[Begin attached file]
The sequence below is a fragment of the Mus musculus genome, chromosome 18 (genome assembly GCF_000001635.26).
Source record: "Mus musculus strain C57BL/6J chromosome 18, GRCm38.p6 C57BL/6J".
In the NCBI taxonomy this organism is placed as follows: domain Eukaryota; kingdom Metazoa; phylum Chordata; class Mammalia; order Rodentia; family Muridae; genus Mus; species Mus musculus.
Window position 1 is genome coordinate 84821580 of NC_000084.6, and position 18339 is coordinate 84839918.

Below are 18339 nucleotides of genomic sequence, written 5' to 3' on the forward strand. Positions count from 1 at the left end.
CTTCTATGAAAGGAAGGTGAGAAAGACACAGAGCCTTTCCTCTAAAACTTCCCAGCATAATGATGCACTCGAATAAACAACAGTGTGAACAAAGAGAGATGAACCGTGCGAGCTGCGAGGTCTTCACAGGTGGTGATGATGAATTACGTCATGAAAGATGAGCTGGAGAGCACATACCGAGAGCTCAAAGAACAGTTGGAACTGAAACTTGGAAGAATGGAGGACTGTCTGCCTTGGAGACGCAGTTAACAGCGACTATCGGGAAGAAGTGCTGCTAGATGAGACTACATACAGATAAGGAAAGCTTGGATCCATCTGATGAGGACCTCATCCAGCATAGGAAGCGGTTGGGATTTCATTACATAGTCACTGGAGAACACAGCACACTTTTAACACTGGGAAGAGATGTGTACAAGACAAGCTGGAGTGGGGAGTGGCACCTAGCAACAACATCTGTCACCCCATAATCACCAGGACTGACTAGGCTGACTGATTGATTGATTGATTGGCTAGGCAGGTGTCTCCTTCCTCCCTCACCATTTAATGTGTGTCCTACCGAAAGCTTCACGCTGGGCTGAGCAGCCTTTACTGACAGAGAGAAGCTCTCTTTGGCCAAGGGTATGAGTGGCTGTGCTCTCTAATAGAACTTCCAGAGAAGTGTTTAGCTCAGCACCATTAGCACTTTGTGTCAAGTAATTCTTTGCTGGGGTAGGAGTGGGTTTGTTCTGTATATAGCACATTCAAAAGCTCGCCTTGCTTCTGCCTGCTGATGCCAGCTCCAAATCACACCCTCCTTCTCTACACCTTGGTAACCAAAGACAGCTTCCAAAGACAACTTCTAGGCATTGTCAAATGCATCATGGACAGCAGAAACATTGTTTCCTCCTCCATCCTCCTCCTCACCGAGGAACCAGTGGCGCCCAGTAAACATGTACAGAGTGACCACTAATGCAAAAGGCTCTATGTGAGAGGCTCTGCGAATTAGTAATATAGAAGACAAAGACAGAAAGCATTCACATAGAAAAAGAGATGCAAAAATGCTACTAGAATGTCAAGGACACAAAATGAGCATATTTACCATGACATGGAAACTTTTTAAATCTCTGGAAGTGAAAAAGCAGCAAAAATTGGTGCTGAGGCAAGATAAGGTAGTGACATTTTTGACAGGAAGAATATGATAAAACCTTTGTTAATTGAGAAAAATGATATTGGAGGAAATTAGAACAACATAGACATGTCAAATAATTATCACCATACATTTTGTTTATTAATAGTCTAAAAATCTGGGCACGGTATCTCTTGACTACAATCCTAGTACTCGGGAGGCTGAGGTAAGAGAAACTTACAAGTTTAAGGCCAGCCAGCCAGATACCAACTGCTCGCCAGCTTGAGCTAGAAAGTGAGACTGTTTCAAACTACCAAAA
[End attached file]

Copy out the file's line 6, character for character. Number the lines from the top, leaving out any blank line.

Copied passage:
CTTCTATGAAAGGAAGGTGAGAAAGACACAGAGCCTTTCCTCTAAAACTTCCCAGCATAATGATGCACTCGAATAAACAACAGTGTGAACAAAGAGAGATGAACCGTGCGAGCTGCGAGGTCTTCACAGGTGGTGATGATGAATTACGTCATGAAAGATGAGCTGGAGAGCACATACCGAGAGCTCAAAGAACAGTTGGAACTGAAACTTGGAAGAATGGAGGACTGTCTGCCTTGGAGACGCAGTTAACAGCGACTATCGGGAAGAAGTGCTGCTAGATGAGACTACATACAGATAAGGAAAGCTTGGATCCATCTGATGAGGACCTCATCCAGCATAGGAAGCGGTTGGGATTTCATTACATAGTCACTGGAGAACACAGCACACTTTTAACACTGGGAAGAGATGTGTACAAGACAAGCTGGAGTGGGGAGTGGCACCTAGCAACAACATCTGTCACCCCATAATCACCAGGACTGACTAGGCTGACTGATTGATTGATTGATTGGCTAGGCAGGTGTCTCCTTCCTCCCTCACCATTTAATGTGTGTCCTACCGAAAGCTTCACGCTGGGCTGAGCAGCCTTTACTGACAGAGAGAAGCTCTCTTTGGCCAAGGGTATGAGTGGCTGTGCTCTCTAATAGAACTTCCAGAGAAGTGTTTAGCTCAGCACCATTAGCACTTTGTGTCAAGTAATTCTTTGCTGGGGTAGGAGTGGGTTTGTTCTGTATATAGCACATTCAAAAGCTCGCCTTGCTTCTGCCTGCTGATGCCAGCTCCAAATCACACCCTCCTTCTCTACACCTTGGTAACCAAAGACAGCTTCCAAAGACAACTTCTAGGCATTGTCAAATGCATCATGGACAGCAGAAACATTGTTTCCTCCTCCATCCTCCTCCTCACCGAGGAACCAGTGGCGCCCAGTAAACATGTACAGAGTGACCACTAATGCAAAAGGCTCTATGTGAGAGGCTCTGCGAATTAGTAATATAGAAGACAAAGACAGAAAGCATTCACATAGAAAAAGAGATGCAAAAATGCTACTAGAATGTCAAGGACACAAAATGAGCATATTTACCATGACATGGAAACTTTTTAAATCTCTGGAAGTGAAAAAGCAGCAAAAATTGGTGCTGAGGCAAGATAAGGTAGTGACATTTTTGACAGGAAGAATATGATAAAACCTTTGTTAATTGAGAAAAATGATATTGGAGGAAATTAGAACAACATAGACATGTCAAATAATTATCACCATACATTTTGTTTATTAATAGTCTAAAAATCTGGGCACGGTATCTCTTGACTACAATCCTAGTACTCGGGAGGCTGAGGTAAGAGAAACTTACAAGTTTAAGGCCAGCCAGCCAGATACCAACTGCTCGCCAGCTTGAGCTAGAAAGTGAGACTGTTTCAAACTACCAAAA